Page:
Jean Burns was diagnosed with Parkinson’s disease (PD) in 2003. Since then, she has devoted much of her time to clinical trial participation, and to advocating for people to volunteer for research. She frequently addresses the topic on PDPlan4Life, a blog she keeps with friend Sheryl Jedlinksi. Jean is a member of the Patient Committee of the Parkinson’s Progression Markers Initiative (PPMI), MJFF’s landmark biomarker study. This month, she attended PPMI’s Annual Meeting. Below, she provides her takeaways from the unique perspective of a Parkinson’s patient at a meeting of scientists dedicated to solving her disease.
I was in awe, surrounded by so many brilliant and dedicated scientists, all with the shared goal of furthering PPMI, and the critical search for a biomarker.
I attended the PPMI meeting with two other members of the Patient Committee and we were graciously welcomed and invited to ask questions or make comments. At first I felt apprehensive about speaking out in a room full of experts, but I got over that pretty quickly. I felt like the best message I could share was to say to researchers, "You have untapped help. Involve the patient advocates in your community. We have many contacts and will work with you get the word out about clinical research. Use us. We are willing and anxious to get involved. We are the ones living with this disease twenty-four, seven, and so many of us are devoted to doing what we can to help find a cure.” Quite a few of the scientists in attendance came up to me and thanked me for speaking out and giving them the patient perspective. Without us, they said, they would have no way to move forward with their research.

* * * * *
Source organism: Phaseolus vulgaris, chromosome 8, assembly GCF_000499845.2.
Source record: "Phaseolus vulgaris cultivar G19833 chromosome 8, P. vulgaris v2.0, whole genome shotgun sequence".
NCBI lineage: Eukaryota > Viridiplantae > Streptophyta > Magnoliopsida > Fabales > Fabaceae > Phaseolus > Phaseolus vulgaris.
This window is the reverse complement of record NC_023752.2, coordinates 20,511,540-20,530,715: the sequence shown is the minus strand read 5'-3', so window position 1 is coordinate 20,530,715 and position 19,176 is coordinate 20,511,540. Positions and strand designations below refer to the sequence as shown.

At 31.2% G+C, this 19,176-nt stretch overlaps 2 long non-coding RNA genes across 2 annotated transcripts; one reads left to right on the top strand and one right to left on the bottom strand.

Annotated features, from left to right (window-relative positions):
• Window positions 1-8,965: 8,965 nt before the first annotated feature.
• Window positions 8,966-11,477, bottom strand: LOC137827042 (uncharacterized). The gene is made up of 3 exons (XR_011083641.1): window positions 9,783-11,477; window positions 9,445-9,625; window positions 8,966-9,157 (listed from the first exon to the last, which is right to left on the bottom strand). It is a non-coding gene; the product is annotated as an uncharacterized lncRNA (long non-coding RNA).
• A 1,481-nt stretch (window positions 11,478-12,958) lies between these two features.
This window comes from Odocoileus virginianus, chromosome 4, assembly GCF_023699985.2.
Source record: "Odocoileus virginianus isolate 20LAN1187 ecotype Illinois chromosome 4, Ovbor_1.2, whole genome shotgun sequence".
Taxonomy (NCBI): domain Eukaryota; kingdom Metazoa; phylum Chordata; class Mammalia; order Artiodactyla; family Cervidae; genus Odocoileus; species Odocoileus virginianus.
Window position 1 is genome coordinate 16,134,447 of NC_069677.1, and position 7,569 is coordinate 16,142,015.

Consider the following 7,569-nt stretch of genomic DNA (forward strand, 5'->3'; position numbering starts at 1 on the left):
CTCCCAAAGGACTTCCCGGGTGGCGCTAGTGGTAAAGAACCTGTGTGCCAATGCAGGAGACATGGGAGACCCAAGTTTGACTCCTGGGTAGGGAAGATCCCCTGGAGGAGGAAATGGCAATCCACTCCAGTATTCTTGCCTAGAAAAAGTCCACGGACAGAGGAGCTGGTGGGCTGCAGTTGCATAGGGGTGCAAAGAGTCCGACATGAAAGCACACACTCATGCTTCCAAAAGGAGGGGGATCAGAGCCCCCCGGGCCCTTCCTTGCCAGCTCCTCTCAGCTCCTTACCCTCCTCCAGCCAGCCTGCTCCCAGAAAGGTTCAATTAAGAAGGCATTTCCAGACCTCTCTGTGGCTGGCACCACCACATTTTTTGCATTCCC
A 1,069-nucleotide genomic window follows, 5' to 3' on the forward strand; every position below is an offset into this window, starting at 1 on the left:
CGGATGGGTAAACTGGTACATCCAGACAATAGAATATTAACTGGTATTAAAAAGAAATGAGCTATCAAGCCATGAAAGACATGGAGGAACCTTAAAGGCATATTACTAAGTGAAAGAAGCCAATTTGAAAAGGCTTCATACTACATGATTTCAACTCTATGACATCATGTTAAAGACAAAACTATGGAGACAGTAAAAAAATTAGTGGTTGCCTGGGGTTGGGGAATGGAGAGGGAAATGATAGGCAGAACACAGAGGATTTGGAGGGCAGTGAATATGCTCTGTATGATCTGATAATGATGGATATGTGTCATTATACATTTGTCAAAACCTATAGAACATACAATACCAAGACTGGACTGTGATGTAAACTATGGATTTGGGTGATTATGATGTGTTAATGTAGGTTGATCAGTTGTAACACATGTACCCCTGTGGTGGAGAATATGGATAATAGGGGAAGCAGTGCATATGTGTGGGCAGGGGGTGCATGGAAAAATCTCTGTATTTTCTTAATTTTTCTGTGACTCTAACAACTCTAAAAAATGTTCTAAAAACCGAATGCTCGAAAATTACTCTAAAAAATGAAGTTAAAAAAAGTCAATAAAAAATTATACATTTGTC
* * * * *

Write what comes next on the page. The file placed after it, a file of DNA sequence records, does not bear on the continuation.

At one point, scientists presented data from a finger-tapping device that is used to measure dexterity in an ancillary study in PPMI. I had used this device in a previous study myself, so I was able to offer some insight into my experience. The team at Kinetics Foundation (who is co-sponsoring the use of the device in PPMI) was very interested in my experience, and I even got a nice note from the Foundation’s founder afterwards thanking me for my input.
I was also struck by a presentation from another researcher who discussed some of the early, non-motor symptoms of PD, which I think I experienced prior to my own diagnosis. This was a real eye-opener. It just makes me want to participate in more studies to see how I can help.
I’d like to close with a huge thank you to everyone involved with PPMI. Thank you for including me in this important meeting. Thank you for your dedication and hard work, and for your enthusiasm and energy. Thank you from the bottom of my heart for all that you do to help people like me, people who live with this disease.
You give us hope.